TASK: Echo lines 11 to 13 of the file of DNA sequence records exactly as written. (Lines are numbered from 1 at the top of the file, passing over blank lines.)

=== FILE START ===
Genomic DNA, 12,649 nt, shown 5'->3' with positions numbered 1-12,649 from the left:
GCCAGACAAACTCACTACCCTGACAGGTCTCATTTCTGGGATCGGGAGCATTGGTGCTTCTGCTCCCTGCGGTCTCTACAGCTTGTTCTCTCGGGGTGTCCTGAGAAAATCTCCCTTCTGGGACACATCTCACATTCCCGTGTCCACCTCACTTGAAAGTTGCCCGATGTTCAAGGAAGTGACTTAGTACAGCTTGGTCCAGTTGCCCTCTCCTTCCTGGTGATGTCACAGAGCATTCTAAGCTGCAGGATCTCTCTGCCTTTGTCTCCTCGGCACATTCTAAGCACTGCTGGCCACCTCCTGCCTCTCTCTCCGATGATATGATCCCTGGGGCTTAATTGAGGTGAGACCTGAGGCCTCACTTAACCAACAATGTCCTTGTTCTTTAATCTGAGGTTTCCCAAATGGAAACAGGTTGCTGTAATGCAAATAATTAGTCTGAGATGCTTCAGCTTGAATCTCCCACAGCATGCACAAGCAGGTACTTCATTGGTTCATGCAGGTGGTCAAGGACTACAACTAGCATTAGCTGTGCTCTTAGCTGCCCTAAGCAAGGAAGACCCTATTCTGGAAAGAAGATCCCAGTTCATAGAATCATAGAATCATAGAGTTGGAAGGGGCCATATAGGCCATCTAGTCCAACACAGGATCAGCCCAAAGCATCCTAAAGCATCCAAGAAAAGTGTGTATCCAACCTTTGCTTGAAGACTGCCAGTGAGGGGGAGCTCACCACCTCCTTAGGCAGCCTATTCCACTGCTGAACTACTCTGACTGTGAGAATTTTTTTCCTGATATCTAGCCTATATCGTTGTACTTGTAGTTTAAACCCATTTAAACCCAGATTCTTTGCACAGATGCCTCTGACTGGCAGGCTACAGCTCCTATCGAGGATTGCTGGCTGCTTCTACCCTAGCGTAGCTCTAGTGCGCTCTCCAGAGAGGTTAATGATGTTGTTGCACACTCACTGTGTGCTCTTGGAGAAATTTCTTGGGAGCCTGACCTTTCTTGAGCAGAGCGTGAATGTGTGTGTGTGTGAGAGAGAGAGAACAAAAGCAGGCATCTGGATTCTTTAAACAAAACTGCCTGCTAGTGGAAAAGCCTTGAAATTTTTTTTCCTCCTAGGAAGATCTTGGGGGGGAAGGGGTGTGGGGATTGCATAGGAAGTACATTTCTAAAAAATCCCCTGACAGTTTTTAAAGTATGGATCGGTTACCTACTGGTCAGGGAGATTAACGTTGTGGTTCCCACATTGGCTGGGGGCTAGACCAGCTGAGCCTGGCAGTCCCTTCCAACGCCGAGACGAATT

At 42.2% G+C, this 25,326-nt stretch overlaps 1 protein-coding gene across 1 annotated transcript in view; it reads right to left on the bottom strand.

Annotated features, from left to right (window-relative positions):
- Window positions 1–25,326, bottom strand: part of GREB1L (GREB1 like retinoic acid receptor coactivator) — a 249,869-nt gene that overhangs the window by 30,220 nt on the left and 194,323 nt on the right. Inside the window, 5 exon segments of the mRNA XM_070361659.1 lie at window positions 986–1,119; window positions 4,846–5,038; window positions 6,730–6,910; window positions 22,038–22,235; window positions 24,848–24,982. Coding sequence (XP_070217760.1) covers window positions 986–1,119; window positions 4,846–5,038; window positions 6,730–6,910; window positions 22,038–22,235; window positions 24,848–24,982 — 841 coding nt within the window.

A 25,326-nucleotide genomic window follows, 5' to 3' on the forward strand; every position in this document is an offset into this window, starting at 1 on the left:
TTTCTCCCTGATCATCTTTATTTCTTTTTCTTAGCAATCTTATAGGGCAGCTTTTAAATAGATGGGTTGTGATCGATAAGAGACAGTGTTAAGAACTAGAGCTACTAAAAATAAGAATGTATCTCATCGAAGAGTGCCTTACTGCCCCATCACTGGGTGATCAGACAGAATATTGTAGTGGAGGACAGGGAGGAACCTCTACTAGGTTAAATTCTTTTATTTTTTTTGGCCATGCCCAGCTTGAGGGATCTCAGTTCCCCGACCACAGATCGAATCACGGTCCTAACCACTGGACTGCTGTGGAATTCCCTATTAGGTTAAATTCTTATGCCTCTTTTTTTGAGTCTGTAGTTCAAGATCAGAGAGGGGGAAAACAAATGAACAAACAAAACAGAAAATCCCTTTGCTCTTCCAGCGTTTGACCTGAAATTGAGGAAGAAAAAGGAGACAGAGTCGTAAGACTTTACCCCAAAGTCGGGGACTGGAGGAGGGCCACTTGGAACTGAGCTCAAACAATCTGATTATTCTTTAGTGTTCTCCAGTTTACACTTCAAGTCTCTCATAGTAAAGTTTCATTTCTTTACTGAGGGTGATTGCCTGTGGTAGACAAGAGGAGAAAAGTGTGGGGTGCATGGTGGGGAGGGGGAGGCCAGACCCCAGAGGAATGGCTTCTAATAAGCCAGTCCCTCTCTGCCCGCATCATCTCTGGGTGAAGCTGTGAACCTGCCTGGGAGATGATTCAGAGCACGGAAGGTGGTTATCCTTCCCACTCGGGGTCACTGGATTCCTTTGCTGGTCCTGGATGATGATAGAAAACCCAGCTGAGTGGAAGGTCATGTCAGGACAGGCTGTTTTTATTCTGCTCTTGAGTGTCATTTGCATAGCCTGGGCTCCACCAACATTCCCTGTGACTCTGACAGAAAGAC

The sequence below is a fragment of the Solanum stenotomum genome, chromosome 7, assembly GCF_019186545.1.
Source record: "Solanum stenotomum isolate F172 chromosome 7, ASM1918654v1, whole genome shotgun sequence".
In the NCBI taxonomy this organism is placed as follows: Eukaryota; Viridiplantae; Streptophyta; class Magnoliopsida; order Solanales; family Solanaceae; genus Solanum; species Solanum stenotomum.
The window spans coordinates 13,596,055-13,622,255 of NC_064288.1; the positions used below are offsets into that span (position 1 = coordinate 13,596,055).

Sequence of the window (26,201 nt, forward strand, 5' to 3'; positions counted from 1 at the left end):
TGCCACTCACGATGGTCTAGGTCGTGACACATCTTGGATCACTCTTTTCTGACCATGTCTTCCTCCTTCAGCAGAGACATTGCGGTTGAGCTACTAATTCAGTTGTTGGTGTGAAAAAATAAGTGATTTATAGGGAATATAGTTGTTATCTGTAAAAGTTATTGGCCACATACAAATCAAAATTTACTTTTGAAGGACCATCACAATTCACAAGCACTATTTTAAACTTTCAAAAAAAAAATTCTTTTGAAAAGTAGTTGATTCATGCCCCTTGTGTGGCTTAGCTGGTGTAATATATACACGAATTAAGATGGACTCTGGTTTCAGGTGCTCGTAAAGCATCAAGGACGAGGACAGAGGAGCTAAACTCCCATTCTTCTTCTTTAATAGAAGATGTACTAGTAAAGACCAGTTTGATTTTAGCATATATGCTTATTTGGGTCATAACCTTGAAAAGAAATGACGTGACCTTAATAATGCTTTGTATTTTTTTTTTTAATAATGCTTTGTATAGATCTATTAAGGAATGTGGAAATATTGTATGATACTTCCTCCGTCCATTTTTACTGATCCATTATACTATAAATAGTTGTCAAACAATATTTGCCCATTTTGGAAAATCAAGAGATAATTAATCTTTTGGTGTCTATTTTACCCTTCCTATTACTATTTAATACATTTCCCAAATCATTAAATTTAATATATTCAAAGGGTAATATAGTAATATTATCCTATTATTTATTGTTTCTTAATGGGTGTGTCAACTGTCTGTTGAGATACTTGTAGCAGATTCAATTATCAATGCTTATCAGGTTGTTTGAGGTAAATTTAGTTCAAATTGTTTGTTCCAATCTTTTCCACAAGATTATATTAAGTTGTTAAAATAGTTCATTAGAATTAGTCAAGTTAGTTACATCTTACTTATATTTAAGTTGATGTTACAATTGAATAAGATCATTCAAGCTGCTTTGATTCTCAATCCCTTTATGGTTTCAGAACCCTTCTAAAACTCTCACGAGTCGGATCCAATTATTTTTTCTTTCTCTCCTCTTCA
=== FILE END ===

The window spans coordinates 13,596,055-13,622,255 of NC_064288.1; the positions used below are offsets into that span (position 1 = coordinate 13,596,055).

Sequence of the window (26,201 nt, forward strand, 5' to 3'; positions counted from 1 at the left end):
TGCCACTCACGATGGTCTAGGTCGTGACACATCTTGGATCACTCTTTTCTGACCATGTCTTCCTCCTTCAGCAGAGACATTGCGGTTGAGCTACTAATTCAGTTGTTGGTGTGAAAAAATAAGTGATTTATAGGGAATATAGTTGTTATCTGTAAAAGTTATTGGCCACATACAAATCAAAATTTACTTTTGAAGGACCATCACAATTCACAAGCACTATTTTAAACTTTCAAAAAAAAAATTCTTTTGAAAAGTAGTTGATTCATGCCCCTTGTGTGGCTTAGCTGGTGTAATATATACACGAATTAAGATGGACTCTGGTTTCAGGTGCTCGTAAAGCATCAAGGACGAGGACAGAGGAGCTAAACTCCCATTCTTCTTCTTTAATAGAAGATGTACTAGTAAAGACCAGTTTGATTTTAGCATATATGCTTATTTGGGTCATAACCTTGAAAAGAAATGACGTGACCTTAATAATGCTTTGTATTTTTTTTTTTAATAATGCTTTGTATAGATCTATTAAGGAATGTGGAAATATTGTATGATACTTCCTCCGTCCATTTTTACTGATCCATTATACTATAAATAGTTGTCAAACAATATTTGCCCATTTTGGAAAATCAAGAGATAATTAATCTTTTGGTGTCTATTTTACCCTTCCTATTACTATTTAATACATTTCCCAAATCATTAAATTTAATATATTCAAAGGGTAATATAGTAATATTATCCTATTATTTATTGTTTCTTAATGGGTGTGTCAACTGTCTGTTGAGATACTTGTAGCAGATTCAATTATCAATGCTTATCAGGTTGTTTGAGGTAAATTTAGTTCAAATTGTTTGTTCCAATCTTTTCCACAAGATTATATTAAGTTGTTAAAATAGTTCATTAGAATTAGTCAAGTTAGTTACATCTTACTTATATTTAAGTTGATGTTACAATTGAATAAGATCATTCAAGCTGCTTTGATTCTCAATCCCTTTATGGTTTCAGAACCCTTCTAAAACTCTCACGAGTCGGATCCAATTATTTTTTCTTTCTCTCCTCTTCA